The number of missions, who is launching them and their complexity illustrate the importance Mars has for purveyors of space exploration policy.
Why are so many missions being sent to Mars in a single month? The answer is different for each player.
NASA’s primary mandate since its beginning has been to explore space. The space agency has been sending robot probes to Mars since the Mariner 4 in the mid-1960s. NASA also has a renewed mandate to send astronauts beyond low Earth orbit to Mars as well as other destinations. Each robotic probe that flies by, orbits or lands on Mars is a prelude to the day when Americans step out of the Mars lander and tread the face of a second alien world. The human expedition to Mars, which will stop by the moon to top off rocket fuel created by lunar water, will be a singular, historic event of this century, dwarfing the Apollo moon landing.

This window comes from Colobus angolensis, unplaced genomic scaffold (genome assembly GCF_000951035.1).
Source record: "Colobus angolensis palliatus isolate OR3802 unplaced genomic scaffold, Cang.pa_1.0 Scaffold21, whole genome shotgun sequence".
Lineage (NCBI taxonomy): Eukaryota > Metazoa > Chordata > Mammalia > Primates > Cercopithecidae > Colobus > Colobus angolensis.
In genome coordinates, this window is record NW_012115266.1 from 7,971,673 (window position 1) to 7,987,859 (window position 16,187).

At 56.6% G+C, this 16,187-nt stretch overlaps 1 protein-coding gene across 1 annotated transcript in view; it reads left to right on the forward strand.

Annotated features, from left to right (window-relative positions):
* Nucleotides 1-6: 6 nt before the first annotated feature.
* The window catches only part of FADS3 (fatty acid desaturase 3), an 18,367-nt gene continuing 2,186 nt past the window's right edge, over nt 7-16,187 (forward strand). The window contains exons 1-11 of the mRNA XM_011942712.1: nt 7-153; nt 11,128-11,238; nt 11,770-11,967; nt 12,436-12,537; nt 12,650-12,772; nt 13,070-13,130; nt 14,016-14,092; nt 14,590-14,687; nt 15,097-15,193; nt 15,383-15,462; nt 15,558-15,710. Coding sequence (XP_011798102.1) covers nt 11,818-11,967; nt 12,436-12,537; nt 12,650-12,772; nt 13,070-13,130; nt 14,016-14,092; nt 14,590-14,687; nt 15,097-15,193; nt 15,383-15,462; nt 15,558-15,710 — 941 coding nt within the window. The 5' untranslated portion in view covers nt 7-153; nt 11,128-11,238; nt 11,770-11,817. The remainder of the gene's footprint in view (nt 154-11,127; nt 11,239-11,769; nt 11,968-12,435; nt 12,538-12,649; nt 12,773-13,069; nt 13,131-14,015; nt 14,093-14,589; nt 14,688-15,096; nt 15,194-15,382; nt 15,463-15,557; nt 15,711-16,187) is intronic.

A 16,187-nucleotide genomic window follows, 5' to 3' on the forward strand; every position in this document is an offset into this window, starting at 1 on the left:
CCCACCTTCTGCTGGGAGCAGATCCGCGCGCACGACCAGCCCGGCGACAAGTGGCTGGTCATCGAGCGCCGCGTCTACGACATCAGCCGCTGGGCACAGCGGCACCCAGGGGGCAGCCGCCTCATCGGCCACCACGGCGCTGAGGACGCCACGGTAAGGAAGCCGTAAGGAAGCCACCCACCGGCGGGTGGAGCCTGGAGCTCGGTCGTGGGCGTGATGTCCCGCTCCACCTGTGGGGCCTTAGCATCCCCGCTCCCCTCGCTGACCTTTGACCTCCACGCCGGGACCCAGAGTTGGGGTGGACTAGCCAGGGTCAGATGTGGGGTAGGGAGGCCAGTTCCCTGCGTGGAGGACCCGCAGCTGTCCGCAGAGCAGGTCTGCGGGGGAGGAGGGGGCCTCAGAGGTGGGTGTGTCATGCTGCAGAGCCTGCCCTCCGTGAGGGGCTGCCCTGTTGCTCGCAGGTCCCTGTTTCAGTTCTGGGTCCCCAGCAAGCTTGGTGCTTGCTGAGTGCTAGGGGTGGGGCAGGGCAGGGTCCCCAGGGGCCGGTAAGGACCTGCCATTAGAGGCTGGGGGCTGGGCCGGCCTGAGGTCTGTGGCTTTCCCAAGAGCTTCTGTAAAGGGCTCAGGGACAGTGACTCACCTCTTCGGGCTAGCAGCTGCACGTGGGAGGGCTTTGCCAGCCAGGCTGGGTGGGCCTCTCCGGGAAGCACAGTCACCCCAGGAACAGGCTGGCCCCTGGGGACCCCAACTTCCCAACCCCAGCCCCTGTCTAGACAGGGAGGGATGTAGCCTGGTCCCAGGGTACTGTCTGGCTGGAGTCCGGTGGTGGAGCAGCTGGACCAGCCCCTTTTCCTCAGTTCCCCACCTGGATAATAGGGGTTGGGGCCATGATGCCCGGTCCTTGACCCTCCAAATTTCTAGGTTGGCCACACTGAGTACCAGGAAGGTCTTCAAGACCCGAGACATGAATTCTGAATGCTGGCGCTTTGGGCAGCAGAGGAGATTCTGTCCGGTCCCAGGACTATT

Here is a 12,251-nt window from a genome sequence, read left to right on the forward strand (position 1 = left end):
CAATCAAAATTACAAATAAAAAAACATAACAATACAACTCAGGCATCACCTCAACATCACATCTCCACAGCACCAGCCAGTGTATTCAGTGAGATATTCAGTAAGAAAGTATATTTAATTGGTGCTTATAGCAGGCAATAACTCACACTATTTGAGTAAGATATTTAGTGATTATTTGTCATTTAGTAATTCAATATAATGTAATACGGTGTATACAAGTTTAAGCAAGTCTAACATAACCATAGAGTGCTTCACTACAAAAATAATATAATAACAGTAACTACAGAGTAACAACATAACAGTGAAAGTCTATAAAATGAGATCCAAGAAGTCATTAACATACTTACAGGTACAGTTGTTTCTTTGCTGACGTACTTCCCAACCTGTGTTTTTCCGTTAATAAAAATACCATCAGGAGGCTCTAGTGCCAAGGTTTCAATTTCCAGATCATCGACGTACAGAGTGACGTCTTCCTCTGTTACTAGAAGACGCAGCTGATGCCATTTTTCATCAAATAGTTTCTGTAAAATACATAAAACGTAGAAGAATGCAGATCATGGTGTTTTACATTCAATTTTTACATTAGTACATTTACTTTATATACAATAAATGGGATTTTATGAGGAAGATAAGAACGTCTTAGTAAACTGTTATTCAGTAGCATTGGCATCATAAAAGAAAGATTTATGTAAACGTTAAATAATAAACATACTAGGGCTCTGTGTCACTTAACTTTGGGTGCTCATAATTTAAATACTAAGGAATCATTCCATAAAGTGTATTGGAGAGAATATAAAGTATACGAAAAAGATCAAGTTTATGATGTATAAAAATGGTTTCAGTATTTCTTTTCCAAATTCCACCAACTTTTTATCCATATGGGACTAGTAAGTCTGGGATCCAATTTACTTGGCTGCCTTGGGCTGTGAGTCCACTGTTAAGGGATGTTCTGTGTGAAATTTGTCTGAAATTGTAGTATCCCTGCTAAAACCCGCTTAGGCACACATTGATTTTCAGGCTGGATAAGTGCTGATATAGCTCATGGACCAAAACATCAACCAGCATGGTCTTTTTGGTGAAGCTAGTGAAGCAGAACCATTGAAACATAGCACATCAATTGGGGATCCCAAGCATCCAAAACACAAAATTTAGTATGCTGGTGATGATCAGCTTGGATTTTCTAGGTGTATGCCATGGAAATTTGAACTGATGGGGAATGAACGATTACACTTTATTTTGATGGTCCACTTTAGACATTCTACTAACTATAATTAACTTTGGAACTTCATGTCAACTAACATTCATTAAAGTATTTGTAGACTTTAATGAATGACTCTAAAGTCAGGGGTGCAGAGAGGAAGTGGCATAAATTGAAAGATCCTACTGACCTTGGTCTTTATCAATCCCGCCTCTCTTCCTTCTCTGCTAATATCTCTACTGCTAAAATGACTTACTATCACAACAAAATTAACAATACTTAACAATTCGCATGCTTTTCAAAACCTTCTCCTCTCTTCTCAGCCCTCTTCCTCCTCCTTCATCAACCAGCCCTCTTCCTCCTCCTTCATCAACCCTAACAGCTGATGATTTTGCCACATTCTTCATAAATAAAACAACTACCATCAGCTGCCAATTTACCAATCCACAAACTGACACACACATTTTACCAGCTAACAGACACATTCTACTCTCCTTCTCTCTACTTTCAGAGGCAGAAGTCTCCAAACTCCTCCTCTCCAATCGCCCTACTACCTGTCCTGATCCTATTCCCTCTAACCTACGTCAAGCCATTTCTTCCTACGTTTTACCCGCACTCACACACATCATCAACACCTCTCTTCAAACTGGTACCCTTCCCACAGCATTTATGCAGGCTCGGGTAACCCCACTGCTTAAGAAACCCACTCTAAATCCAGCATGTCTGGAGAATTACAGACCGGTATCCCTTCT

China is mounting an expedition to Mars to enhance its status as a major space power. Beijing envisions its space program, which includes a planned crewed space station and several robotic expeditions to the moon leading to a crewed landing, as a means to define itself as a superpower, first as a peer of the United States, but in the long term to supplant America.
The UAE, conscious that oil and gas are beginning to lose their appeal, has embarked on creating a high-tech economy. The Hope mission, the first of its kind by any Arab nation, is part of that strategy.
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